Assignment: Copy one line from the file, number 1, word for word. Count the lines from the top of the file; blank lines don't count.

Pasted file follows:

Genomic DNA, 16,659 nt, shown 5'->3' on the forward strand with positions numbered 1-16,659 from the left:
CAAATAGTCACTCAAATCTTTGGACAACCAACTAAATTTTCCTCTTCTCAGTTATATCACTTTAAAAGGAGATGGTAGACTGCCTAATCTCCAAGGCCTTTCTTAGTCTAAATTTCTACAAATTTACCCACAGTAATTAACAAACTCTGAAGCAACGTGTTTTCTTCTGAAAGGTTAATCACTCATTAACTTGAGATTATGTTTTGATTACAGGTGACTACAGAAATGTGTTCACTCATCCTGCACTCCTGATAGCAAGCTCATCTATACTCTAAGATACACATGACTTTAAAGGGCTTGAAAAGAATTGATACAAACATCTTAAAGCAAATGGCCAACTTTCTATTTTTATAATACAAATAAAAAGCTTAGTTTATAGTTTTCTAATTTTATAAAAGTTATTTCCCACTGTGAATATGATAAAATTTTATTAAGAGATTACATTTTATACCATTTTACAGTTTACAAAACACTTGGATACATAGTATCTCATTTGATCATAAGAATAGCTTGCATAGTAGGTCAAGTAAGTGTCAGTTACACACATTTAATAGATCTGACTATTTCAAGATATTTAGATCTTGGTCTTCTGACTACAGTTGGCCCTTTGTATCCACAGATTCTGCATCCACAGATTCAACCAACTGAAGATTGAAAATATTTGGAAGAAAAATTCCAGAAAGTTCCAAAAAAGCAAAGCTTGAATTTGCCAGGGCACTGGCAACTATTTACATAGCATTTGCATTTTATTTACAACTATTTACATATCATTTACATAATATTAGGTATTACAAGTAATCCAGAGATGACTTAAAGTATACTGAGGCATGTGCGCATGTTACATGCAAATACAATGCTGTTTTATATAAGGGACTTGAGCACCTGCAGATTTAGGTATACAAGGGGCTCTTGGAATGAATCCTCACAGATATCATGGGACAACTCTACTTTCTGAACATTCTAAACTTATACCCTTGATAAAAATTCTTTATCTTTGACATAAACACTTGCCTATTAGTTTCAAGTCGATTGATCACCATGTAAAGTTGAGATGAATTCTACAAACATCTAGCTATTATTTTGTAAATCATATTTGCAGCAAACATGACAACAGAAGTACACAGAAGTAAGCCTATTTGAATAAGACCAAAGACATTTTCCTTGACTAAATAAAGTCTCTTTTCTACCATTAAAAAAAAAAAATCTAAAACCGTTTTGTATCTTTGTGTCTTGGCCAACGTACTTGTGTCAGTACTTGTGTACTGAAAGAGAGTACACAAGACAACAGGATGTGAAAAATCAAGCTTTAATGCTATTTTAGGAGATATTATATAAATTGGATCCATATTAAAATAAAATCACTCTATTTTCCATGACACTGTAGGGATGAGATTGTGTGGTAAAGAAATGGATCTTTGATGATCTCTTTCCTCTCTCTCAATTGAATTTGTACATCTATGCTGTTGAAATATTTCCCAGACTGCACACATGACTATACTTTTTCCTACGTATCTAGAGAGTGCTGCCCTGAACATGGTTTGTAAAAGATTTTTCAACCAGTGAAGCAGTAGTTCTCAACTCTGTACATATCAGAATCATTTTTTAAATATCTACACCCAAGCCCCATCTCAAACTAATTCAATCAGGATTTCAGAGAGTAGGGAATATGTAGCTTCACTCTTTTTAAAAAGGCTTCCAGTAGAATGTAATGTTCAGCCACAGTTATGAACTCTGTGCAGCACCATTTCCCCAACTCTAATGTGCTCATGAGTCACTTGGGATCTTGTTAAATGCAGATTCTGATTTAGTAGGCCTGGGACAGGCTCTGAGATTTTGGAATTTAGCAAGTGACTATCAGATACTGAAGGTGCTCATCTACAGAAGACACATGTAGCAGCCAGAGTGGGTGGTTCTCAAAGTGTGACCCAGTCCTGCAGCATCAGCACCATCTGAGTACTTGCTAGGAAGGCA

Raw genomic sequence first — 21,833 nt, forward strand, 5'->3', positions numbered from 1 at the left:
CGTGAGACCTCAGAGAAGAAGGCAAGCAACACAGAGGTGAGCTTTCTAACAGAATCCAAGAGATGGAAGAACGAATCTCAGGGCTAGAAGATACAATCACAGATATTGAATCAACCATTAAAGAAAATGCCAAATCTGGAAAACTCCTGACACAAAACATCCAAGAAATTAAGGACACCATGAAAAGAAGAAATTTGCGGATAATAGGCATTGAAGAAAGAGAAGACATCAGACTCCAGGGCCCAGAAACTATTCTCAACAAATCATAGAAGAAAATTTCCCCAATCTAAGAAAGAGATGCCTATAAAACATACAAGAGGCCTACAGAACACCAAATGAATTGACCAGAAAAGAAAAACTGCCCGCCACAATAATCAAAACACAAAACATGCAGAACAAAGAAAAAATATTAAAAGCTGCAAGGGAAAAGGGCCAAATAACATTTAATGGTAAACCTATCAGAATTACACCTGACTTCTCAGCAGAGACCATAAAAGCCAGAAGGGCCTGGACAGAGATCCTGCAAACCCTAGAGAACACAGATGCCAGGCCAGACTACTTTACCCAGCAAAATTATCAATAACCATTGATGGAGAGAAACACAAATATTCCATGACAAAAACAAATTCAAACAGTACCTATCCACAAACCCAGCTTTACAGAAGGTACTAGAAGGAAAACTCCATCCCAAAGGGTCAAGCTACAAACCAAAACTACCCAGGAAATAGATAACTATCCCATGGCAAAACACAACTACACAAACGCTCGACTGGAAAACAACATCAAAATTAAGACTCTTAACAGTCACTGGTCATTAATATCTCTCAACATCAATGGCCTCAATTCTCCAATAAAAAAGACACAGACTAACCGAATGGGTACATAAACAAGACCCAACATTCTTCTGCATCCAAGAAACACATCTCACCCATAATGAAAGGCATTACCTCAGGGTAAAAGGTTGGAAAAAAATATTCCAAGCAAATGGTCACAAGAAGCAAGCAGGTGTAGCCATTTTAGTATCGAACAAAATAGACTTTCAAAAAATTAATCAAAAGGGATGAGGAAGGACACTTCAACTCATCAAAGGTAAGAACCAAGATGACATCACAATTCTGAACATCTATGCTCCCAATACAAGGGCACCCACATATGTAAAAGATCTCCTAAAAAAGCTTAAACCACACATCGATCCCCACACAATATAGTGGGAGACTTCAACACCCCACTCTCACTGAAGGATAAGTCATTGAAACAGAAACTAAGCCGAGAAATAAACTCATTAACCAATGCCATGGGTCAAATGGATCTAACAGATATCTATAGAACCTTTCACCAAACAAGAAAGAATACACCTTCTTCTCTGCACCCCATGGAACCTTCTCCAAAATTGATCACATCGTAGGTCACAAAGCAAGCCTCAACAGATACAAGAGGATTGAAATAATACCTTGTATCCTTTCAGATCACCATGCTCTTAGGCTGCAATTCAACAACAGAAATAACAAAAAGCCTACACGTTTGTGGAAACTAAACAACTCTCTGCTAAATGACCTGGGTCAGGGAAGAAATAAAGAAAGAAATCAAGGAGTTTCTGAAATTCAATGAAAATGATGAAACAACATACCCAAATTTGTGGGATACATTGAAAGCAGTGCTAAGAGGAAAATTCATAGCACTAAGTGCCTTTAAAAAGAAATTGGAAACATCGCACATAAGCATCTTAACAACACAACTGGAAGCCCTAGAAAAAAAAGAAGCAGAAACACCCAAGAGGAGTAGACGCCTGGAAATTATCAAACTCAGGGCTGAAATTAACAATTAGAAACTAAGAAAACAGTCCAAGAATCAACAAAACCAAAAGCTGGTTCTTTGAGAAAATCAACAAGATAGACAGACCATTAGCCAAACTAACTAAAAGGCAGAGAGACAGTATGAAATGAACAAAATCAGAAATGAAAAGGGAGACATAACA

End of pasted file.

Genomic DNA, 16,659 nt, shown 5'->3' on the forward strand with positions numbered 1-16,659 from the left: